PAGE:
There are only a couple of minutes until the end of the testing period. Despite only having about three hours of sleep, Edward Cabrera’s stomach is jittery and his hands are shaky. There’s a lump in his throat because of the one question he does not quite understand. It could be the question preventing him from getting a pass or fail grade.
Quickly, Cabrera scribbles down an answer, hoping it gets him a sufficient amount of points to add to his already less-than-average grade. Handing in his exam does not relieve him because tomorrow, he has another exam that could potentially harm his grade point average.
This is one of many scenarios college students experience at least once in their educational career. Worrying about projects, papers, exams and quizzes, are not unfamiliar to the average student. For some, this worry becomes increasingly stressful during their everyday lives to the point where completing remedial tasks seems impossible.
Like a large majority of young adults in this situation, Cabrera is a full-time 3rd year student at the University of Illinois at Chicago, struggling to keep his grades up and work as a part-time Sunday school teacher simultaneously. Spending time with friends does not seem like an option to him.
“My social life has decreased significantly because I’m always studying and doing homework,” Cabrera said. “I don’t have time to do anything else.”
At this point in a college student’s life, wishing for more hours in a day is not uncommon. Their whole life is based on deadlines. It is inevitable to most students who are always scrambling to finish papers on time, cramming for the next exam, or trying to complete online homework that will not let them resubmit work after a certain time of the day. For some, this just may be the result of procrastination. However, there are others who have such a full schedule that deadlines are always an area of concern.
Magie Fotovatian is currently working a part-time job, an internship, and is taking 15 hours of classes this semester at UIC. She has also recently started a mixed martial arts class that she must attend at least twice a week.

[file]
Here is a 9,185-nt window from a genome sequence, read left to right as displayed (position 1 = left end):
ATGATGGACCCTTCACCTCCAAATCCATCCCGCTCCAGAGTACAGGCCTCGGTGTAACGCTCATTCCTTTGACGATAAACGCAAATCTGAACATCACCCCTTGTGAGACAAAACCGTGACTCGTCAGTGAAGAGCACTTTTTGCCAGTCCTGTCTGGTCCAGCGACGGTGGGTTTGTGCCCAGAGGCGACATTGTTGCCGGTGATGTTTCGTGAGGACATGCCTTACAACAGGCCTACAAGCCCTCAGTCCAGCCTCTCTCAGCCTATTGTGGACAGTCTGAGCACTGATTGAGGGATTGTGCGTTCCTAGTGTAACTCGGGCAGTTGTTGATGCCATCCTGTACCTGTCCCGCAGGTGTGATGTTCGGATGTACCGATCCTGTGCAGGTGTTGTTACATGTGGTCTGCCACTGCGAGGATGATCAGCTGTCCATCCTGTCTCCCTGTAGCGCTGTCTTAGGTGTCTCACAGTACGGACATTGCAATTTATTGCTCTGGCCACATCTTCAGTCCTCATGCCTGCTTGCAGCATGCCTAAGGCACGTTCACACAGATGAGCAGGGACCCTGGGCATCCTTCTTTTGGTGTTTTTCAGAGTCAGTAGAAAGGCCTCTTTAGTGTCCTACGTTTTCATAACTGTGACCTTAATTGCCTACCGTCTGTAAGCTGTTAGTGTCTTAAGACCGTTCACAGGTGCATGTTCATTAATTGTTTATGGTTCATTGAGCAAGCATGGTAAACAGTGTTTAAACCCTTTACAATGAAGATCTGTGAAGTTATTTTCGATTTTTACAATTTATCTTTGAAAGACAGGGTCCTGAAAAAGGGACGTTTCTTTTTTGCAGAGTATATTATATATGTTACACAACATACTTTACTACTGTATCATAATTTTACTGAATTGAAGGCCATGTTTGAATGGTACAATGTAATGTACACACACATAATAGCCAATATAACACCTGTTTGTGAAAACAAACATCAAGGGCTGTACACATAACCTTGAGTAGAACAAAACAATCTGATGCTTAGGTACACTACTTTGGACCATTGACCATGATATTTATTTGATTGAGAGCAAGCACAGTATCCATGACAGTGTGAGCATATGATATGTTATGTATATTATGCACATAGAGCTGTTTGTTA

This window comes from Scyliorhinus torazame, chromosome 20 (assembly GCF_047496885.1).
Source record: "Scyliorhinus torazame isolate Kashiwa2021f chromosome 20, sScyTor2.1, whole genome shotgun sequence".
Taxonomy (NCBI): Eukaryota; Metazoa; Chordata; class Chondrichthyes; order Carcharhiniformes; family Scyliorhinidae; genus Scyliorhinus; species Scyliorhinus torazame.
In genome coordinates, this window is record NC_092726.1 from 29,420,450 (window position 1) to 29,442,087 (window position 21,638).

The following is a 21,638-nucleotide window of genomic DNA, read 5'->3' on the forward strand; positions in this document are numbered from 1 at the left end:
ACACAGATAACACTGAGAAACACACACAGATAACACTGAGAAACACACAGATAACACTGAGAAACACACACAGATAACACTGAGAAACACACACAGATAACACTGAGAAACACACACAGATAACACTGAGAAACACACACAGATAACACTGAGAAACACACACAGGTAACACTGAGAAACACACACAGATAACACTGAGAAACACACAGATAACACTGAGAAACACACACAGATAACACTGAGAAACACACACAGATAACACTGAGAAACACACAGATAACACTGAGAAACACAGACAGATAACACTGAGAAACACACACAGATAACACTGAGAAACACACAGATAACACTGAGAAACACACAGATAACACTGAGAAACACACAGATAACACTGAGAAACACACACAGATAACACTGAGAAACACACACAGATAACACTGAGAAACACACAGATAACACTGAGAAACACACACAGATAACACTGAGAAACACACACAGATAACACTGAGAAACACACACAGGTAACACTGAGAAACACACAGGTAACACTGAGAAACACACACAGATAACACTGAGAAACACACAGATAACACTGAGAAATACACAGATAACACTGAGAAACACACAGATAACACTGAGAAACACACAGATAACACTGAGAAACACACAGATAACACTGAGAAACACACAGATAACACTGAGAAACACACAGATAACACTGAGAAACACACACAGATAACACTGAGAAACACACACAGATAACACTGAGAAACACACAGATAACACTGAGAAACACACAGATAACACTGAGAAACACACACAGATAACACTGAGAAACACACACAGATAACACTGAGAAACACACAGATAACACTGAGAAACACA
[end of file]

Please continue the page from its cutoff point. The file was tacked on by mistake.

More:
Her anxiety surrounding college work increased because of these additional responsibilities. Because her schedule is so full, it is a struggle to find enough time in the day that she often pulls all-nighters, which are work or study sessions that many students have predictably been through.
“I never have time for myself. I always have deadlines,” Fotovatian said. “I’m always doing homework and worrying about getting a good grade in a class that I need to get a good grade in.”
A survey conducted this year by the Association for University and College Counseling Center Directors (AUCCCD) provided surprising results. Almost 41 percent of students who visited their counseling centers struggled with anxiety. It recently overtook depression, which 37 percent of students struggle with, as the number one issue that students brought up.
It is no question that college is one of the most path changing events in a person’s educational career. It can shape their future and ultimately decide what they are going to do for the rest of their life. For those who realize this, college can cause a great deal of stress and anxiety. Students may not realize the various strategies they can utilize to help relieve themselves from these worries.
Staying Motivated and Achieving Success in Graduate School: A Few Common and New Suggestions by Doug Baumann and Jeff Nisen offers their readers some tips to get through school. Although this is aimed at graduate students, the following advice may be applicable to undergraduates as well.
- By being organized, schoolwork may not seem so overwhelming or chaotic. Breaking down each goal will help make the work seem more approachable.